Tequila Has it All, Except the Mexican Riviera Beaches
Story and Photos by John and Doreen Berg
When Mexican tourists mention Tequila, numerous images spring to mind. Certainly, one thought that is often overlooked is to consider Tequila as a multifaceted tourist destination. The majority of tourists visiting Tequila simply tour a distillery and partake of its famous drink then immediately return to the Puerto Vallarta coastal area or to the Guadalajara region. Tequila and the surrounding countryside has much more to offer. The inquisitive tourist is able to plan excursions to visit exceptional museums, historical sites, natural springs, concentrical pyramids, spherical boulders and photographical landscapes as well as taste-testing tequila, and all at a reasonable price. What more could the intrepid tourist wish for?
Each winter season, Doreen and I abandon the damp chilling British Columbia rains to enjoy the warm dazzling sun and clear sparkling waters of the Mexican Riviera, Nayarit. Basking on the beach with warm sands trickling between our toes, with pristine waters washing against the shore, and with frequent fitness hikes continue to be our Mexican activities. However, after a month or so we require an alternative to enjoying our beach paradise and our decadent lifestyle and must seek different destinations. Last season we visited Tequila and enjoyed the town's ambiance so we decided to revisit Tequila and expand our travel plans to include excursions to two nearby archaeological sites: Los Guachimontones and Piedras Bola. The interior destinations seemed the ideal region for us to visit as we both enjoy exploring Mexican ruins and learning more about the regional history.
An 8:30 a.m. start, saw us loading our one suitcase into the back of our rented Jeep Cherokee. We drove from Rincón de Guayabitos, stopping at Las Varas to enjoy a breakfast in our favorite restaurant, La Birra de Angelita. After hueves rancheros and a Mexican omelette washed down with numerous cups of coffee, we headed toward Compostela, where we switched to the toll road (cuota) and continued driving to Chapalilla and here changed back to the free road (libra). Along the roadside many small pottery stalls can be found. It's a great place to pause to purchase pottery gift items. Our purchase was four different shaped and coloured coffee mug sets for family Christmas gifts! Nice when you luck out as the four kids loved the gift mugs!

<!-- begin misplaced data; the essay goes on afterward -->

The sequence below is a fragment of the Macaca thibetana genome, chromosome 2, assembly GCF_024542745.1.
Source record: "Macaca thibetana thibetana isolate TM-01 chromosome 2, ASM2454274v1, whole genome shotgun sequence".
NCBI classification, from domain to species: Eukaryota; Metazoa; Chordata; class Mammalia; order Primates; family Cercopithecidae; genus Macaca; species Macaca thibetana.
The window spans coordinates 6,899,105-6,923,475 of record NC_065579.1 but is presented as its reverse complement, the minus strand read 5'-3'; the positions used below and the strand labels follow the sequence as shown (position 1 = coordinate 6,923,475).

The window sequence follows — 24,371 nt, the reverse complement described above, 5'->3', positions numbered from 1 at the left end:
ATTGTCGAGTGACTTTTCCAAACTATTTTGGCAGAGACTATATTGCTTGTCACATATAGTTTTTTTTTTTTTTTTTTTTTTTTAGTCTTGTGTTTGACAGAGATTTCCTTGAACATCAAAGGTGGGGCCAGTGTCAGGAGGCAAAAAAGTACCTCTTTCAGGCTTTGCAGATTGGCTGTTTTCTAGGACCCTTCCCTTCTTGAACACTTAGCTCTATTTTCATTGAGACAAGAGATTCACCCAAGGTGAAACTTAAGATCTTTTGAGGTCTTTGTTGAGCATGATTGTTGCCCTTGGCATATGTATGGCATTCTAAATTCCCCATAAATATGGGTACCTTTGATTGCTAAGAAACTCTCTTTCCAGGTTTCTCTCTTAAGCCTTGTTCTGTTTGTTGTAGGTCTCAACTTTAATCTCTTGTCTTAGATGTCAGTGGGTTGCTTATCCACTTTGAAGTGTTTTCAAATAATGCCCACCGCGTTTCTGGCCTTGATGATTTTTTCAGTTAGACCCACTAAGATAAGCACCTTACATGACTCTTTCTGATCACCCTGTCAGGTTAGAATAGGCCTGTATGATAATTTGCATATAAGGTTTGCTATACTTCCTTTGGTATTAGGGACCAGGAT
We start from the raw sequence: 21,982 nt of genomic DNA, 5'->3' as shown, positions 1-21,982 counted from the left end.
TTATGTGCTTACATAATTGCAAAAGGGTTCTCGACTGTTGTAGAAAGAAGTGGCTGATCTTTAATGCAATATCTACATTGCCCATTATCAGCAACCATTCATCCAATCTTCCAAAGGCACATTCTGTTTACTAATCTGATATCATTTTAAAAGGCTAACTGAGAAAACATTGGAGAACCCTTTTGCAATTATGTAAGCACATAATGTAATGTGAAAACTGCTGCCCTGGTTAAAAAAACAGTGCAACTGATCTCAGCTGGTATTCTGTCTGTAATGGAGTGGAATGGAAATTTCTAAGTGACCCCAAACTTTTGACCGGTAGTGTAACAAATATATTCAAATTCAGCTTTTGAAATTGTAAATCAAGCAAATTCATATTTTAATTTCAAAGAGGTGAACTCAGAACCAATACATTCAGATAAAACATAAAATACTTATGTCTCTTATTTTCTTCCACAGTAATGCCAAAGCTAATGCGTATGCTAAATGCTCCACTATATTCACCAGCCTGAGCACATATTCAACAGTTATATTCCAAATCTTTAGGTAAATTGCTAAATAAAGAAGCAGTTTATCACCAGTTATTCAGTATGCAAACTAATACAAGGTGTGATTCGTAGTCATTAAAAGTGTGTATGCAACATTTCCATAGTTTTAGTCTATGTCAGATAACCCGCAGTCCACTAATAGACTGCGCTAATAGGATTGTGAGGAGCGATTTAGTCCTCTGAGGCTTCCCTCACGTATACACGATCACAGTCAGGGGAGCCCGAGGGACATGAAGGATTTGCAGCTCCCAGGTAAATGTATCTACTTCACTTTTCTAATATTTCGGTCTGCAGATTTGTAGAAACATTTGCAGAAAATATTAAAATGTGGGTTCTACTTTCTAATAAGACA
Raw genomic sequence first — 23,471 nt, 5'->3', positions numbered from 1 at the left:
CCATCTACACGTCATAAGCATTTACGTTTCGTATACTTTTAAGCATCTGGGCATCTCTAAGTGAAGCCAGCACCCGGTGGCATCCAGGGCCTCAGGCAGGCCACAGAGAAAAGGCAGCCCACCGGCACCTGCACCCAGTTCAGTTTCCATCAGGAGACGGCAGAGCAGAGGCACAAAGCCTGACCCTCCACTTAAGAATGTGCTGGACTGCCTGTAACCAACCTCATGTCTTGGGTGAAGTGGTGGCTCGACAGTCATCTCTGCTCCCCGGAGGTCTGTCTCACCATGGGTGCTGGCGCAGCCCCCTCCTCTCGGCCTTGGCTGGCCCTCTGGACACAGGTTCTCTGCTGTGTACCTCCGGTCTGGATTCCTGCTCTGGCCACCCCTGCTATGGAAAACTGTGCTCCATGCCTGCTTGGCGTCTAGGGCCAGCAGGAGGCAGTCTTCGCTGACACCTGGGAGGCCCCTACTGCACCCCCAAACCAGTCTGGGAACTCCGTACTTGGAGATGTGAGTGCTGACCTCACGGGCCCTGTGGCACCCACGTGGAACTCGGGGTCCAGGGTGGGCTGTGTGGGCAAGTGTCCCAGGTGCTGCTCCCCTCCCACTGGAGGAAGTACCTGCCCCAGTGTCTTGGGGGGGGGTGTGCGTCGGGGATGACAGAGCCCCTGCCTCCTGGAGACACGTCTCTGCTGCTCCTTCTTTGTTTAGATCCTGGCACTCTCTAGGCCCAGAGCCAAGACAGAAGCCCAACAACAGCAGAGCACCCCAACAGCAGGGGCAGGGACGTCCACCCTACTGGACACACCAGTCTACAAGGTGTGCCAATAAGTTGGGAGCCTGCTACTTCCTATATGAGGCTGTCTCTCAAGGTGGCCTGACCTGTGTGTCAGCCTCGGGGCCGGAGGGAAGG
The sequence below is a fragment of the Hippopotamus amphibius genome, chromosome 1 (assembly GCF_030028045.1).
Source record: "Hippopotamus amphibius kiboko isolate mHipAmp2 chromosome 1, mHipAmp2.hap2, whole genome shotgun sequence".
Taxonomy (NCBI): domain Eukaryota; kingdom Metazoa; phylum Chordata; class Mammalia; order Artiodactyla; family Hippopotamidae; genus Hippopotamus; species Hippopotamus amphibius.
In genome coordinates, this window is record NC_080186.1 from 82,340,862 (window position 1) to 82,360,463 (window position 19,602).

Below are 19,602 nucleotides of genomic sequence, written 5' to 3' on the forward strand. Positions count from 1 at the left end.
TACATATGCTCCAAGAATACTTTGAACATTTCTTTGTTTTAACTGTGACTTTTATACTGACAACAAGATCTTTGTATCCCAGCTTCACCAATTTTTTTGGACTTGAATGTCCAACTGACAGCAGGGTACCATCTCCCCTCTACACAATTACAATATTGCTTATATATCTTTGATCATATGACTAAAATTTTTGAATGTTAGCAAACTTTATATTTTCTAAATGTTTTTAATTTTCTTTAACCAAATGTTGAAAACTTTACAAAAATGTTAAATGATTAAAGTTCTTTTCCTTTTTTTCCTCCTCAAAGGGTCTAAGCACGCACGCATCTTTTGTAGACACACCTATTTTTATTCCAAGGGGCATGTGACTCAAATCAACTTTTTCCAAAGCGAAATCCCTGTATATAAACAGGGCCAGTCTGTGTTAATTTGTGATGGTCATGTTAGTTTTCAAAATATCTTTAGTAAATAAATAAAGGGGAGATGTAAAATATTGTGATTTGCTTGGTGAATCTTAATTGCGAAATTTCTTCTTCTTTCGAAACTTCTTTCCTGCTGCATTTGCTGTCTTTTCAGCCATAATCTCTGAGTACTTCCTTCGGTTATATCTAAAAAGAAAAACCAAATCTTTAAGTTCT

Continuing along Highway 15 the next major town encountered is Ahaucatlán. On this year's trip we elected not to turn off to again visit the wonderful hot springs at Burranca de Oro. The springs are located deep in a narrow canyon with sturdy access walkways, adequate change rooms, and a variety of swimming pools. Located at the canyon's rim is a restaurant and accommodations. Last year our group of four spent an enjoyable few hours swimming, exploring and consuming a poolside lunch. Barranca de Oro would be a convenient overnight stop. However, we elected to push on to Tequila. Attempt to find time to enjoy Barranca de Oro as it is a fascinating spot and will be a complete surprise.